When we are talking with managers and business leaders, they regularly express their immense frustration with people not being accountable.
We operate in a highly competitive business environment where leaders are expected to achieve more, in less time, with fewer people. Managers just don’t have time to delegate tasks and then constantly chase them up, and this makes the problem of people not taking accountability even more pertinent.
It is so frustrating to believe that something will be done by a certain date only to find out, on that date, that it is only 40% complete.
We all know the problem, but what is the solution? How do you get people to be accountable?
There are three key elements for increasing accountability with your staff. Absolute clarity around all three will make it easier for you to be sure that you have been completely reasonable and clear, it will increase the chances of them actually becoming accountable in reality and it will decrease your levels of stress and frustration.
#1 – WIFT (What’s in it for THEM!)
If you want someone to take on a task and complete it with pride and efficiency then they have to want to do it. It is about them! WIFT, what’s in it for them, as opposed to WIFY, what’s in it for you.
Of course, the reason you want the task done, the benefit to you, is important. There should be a benefit to you, it’s just that the person is not interested in hearing it! They are interested in the benefit to themselves, so they only want to hear you talk about the WIFT.
This requires you to know the person well. What makes them want to come to work? What factors impact their level of performance? Is it the appeal of interesting and challenging work or the team they are part of, is it job security or that they feel they are doing truly meaningful work?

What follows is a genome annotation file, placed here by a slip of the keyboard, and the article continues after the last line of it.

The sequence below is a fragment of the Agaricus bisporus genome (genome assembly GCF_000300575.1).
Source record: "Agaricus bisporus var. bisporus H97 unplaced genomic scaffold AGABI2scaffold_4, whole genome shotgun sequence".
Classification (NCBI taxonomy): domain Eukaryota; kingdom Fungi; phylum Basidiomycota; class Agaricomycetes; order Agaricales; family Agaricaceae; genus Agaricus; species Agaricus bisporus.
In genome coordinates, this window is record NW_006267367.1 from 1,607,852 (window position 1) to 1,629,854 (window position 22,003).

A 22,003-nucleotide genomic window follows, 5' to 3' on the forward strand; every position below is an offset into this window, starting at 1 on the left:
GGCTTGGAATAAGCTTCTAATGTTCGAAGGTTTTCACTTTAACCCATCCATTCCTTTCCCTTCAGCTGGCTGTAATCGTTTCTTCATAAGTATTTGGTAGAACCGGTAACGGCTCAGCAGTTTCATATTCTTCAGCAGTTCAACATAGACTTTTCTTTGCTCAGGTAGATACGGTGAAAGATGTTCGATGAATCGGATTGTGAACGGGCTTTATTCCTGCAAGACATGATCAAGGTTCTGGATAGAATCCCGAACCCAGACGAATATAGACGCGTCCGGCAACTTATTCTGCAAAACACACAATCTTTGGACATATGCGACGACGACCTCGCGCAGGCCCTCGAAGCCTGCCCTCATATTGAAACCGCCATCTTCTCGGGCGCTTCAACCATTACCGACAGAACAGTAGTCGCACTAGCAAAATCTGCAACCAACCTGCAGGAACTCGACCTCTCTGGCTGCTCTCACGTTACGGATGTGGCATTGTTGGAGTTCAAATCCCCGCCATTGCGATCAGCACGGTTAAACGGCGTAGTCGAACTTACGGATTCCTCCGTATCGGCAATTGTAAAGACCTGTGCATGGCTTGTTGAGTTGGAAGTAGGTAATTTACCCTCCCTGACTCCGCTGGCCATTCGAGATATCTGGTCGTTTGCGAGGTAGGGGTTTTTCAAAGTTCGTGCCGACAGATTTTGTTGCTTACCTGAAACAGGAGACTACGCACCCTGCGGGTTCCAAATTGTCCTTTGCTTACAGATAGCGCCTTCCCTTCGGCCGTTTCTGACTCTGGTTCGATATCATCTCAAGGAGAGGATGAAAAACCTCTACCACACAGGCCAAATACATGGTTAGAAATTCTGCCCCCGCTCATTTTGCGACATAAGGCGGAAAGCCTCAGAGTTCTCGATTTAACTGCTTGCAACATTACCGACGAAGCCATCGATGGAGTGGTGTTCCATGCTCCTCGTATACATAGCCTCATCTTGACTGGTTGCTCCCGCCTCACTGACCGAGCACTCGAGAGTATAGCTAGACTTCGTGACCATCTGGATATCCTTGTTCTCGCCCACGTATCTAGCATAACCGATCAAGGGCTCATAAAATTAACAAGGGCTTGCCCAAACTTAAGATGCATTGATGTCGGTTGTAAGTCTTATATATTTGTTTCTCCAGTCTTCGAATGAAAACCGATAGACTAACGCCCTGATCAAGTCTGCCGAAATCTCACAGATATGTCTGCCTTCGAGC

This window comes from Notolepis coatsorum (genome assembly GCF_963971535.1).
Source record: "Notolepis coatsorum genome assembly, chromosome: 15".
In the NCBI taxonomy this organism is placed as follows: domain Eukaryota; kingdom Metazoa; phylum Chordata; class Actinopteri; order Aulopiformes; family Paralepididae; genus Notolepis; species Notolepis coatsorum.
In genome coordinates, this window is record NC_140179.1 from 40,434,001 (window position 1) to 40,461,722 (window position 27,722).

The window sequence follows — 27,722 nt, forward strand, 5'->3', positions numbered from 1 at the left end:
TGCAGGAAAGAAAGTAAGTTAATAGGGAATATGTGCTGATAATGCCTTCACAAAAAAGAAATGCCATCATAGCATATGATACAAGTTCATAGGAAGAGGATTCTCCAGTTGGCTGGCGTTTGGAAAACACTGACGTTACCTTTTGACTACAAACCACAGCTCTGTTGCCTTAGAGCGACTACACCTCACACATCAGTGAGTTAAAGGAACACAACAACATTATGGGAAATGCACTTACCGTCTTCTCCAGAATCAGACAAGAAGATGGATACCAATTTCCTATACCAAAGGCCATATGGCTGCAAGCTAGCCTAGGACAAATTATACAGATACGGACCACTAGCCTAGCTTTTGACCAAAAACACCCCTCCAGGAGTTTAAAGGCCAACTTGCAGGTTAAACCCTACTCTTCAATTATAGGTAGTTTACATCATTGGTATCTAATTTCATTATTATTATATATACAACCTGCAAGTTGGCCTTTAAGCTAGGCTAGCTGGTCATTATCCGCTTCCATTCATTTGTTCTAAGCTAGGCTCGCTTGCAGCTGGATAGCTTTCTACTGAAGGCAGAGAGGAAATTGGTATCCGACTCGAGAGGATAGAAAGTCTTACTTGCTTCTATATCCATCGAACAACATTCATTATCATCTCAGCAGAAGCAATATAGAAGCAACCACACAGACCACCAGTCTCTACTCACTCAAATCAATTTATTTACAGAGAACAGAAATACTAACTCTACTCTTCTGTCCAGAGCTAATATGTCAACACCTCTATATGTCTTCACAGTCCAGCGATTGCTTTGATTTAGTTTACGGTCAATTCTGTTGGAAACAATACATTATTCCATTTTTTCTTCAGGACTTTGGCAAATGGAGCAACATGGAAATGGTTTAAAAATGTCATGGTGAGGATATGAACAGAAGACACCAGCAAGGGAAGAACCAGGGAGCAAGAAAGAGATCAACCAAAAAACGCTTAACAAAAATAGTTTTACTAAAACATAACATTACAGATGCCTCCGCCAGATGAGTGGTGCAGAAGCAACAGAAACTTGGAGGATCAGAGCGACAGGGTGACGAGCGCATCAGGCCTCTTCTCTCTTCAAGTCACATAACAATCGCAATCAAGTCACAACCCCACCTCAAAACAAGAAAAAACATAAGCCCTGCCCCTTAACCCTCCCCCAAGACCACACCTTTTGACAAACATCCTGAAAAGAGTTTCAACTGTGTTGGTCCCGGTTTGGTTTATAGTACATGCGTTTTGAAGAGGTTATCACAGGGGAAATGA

#2 – Crystal Clear Expectations
Be crystal clear about your expectations, about both the task/project standards and about the time-frames. The set of 7 questions below can help you to be sure that you have the level of clarity in reality and not an assumed level of clarity. Too often, when we find ourselves let down, we say things like ‘well they are very experienced so they should have been fine to do this.’ An assumption rather than a fact.
- What, precisely, is the outcome you need in this task/project?
- What are the boundaries/constraints?
- What resources can they use (equipment and people)?
- What can they decide?
- And what must they consult with you on?
- What updates would you like and in what format? (1-1 meetings, Friday email etc)
- When, precisely, do you need this task/project completed? State or agree (whenever appropriate) a specific date and, if best practice, also a time eg. by 4 pm on Thursday 7 November.
So often we say something like ‘yes, it’s an important order so please get it to me next week’. By Thursday morning we are concerned and chasing it up, the person often responds with a tone that says ‘back off, you said next week and it’s only Thursday.’
#3 – Get Commitment
You outlining the task and the time-frame does not equate to their commitment. This is just your statement of what you want, they need to now physically say yes to the task and the timeframe before it becomes a commitment.
Often the person is very happy to commit, but sometimes they may show a reluctance to do so …… red flag: is this the same person you are struggling with because they are not accountable?!
The commitment can appear pedantic, however, it is crucial because it is them saying ‘yes I will’ rather then you saying ‘I want you to’. Experience shows that when we overtly commit we are far more likely to take the job seriously and complete it.
Without this overt commitment, it is very easy to not deliver and then make excuses. ‘Oh, I didn’t realise it had to be completed this week, I thought that was just the aim’ or ‘I know you said today but that was pretty unrealistic’.
Use these 3 steps with your staff and monitor the results. Or to get critical mass in your business, consider having your managers and leaders (probably including yourself!) complete our 2-hour Accountability in Action workshop. To find out more, contact 1300 085 248 or email email@example.com.